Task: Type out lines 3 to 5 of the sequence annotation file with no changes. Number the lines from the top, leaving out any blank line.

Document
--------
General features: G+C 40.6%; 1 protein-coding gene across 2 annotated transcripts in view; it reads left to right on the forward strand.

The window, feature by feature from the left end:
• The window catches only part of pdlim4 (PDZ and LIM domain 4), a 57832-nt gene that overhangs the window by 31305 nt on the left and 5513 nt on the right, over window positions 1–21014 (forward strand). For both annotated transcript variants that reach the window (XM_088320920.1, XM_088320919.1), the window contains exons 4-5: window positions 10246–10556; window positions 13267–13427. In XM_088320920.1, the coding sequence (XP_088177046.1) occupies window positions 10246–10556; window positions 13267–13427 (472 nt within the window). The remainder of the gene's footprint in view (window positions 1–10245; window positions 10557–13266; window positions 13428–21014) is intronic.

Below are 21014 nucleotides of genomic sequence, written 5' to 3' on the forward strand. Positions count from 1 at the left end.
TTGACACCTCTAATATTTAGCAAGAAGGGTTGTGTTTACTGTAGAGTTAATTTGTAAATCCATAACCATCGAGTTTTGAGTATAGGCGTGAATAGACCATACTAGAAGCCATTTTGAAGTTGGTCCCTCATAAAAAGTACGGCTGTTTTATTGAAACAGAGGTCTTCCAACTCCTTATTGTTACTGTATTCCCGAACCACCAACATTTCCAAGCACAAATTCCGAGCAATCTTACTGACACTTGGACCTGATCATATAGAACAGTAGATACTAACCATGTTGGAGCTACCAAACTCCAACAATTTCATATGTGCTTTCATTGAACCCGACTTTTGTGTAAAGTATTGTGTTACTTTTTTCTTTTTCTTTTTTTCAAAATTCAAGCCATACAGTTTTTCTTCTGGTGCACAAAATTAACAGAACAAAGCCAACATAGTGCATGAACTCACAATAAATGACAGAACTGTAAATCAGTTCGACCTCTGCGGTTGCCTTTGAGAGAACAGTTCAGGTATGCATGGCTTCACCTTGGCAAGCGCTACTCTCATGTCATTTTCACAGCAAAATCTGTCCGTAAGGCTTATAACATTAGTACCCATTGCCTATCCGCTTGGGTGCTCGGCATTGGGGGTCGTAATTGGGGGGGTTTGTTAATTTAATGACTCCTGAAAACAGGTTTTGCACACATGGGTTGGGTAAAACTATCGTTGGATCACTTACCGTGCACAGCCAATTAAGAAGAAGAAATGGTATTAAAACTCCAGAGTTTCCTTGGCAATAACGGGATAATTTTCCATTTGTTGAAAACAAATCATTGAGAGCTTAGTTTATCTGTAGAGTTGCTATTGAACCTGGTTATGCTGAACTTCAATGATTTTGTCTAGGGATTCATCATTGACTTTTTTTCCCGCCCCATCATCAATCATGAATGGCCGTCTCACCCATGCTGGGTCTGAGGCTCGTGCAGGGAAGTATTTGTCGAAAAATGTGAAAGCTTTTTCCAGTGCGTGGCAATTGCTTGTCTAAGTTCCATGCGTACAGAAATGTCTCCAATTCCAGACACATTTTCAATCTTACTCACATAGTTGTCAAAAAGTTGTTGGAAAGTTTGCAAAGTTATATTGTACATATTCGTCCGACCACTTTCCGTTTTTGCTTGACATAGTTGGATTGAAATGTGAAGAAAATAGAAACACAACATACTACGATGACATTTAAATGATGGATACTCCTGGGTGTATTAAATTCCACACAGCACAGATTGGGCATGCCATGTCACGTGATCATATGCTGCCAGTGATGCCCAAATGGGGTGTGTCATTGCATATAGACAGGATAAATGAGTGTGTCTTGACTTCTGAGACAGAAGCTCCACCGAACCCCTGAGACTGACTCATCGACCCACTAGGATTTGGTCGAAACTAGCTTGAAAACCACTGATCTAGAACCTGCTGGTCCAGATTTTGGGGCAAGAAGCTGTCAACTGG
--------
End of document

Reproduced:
• The window catches only part of pdlim4 (PDZ and LIM domain 4), a 57832-nt gene that overhangs the window by 31305 nt on the left and 5513 nt on the right, over window positions 1–21014 (forward strand). For both annotated transcript variants that reach the window (XM_088320920.1, XM_088320919.1), the window contains exons 4-5: window positions 10246–10556; window positions 13267–13427. In XM_088320920.1, the coding sequence (XP_088177046.1) occupies window positions 10246–10556; window positions 13267–13427 (472 nt within the window). The remainder of the gene's footprint in view (window positions 1–10245; window positions 10557–13266; window positions 13428–21014) is intronic.

Below are 21014 nucleotides of genomic sequence, written 5' to 3' on the forward strand. Positions count from 1 at the left end.
TTGACACCTCTAATATTTAGCAAGAAGGGTTGTGTTTACTGTAGAGTTAATTTGTAAATCCATAACCATCGAGTTTTGAGTATAGGCGTGAATAGACCATACTAGAAGCCATTTTGAAGTTGGTCCCTCATAAAAAGTACGGCTGTTTTATTGAAACAGAGGTCTTCCAACTCCTTATTGTTACTGTATTCCCGAACCACCAACATTTCCAAGCACAAATTCCGAGCAATCTTACTGACACTTGGACCTGATCATATAGAACAGTAGATACTAACCATGTTGGAGCTACCAAACTCCAACAATTTCATATGTGCTTTCATTGAACCCGACTTTTGTGTAAAGTATTGTGTTACTTTTTTCTTTTTCTTTTTTTCAAAATTCAAGCCATACAGTTTTTCTTCTGGTGCACAAAATTAACAGAACAAAGCCAACATAGTGCATGAACTCACAATAAATGACAGAACTGTAAATCAGTTCGACCTCTGCGGTTGCCTTTGAGAGAACAGTTCAGGTATGCATGGCTTCACCTTGGCAAGCGCTACTCTCATGTCATTTTCACAGCAAAATCTGTCCGTAAGGCTTATAACATTAGTACCCATTGCCTATCCGCTTGGGTGCTCGGCATTGGGGGTCGTAATTGGGGGGGTTTGTTAATTTAATGACTCCTGAAAACAGGTTTTGCACACATGGGTTGGGTAAAACTATCGTTGGATCACTTACCGTGCACAGCCAATTAAGAAGAAGAAATGGTATTAAAACTCCAGAGTTTCCTTGGCAATAACGGGATAATTTTCCATTTGTTGAAAACAAATCATTGAGAGCTTAGTTTATCTGTAGAGTTGCTATTGAACCTGGTTATGCTGAACTTCAATGATTTTGTCTAGGGATTCATCATTGACTTTTTTTCCCGCCCCATCATCAATCATGAATGGCCGTCTCACCCATGCTGGGTCTGAGGCTCGTGCAGGGAAGTATTTGTCGAAAAATGTGAAAGCTTTTTCCAGTGCGTGGCAATTGCTTGTCTAAGTTCCATGCGTACAGAAATGTCTCCAATTCCAGACACATTTTCAATCTTACTCACATAGTTGTCAAAAAGTTGTTGGAAAGTTTGCAAAGTTATATTGTACATATTCGTCCGACCACTTTCCGTTTTTGCTTGACATAGTTGGATTGAAATGTGAAGAAAATAGAAACACAACATACTACGATGACATTTAAATGATGGATACTCCTGGGTGTATTAAATTCCACACAGCACAGATTGGGCATGCCATGTCACGTGATCATATGCTGCCAGTGATGCCCAAATGGGGTGTGTCATTGCATATAGACAGGATAAATGAGTGTGTCTTGACTTCTGAGACAGAAGCTCCACCGAACCCCTGAGACTGACTCATCGACCCACTAGGATTTGGTCGAAACTAGCTTGAAAACCACTGATCTAGAACCTGCTGGTCCAGATTTTGGGGCAAGAAGCTGTCAACTGG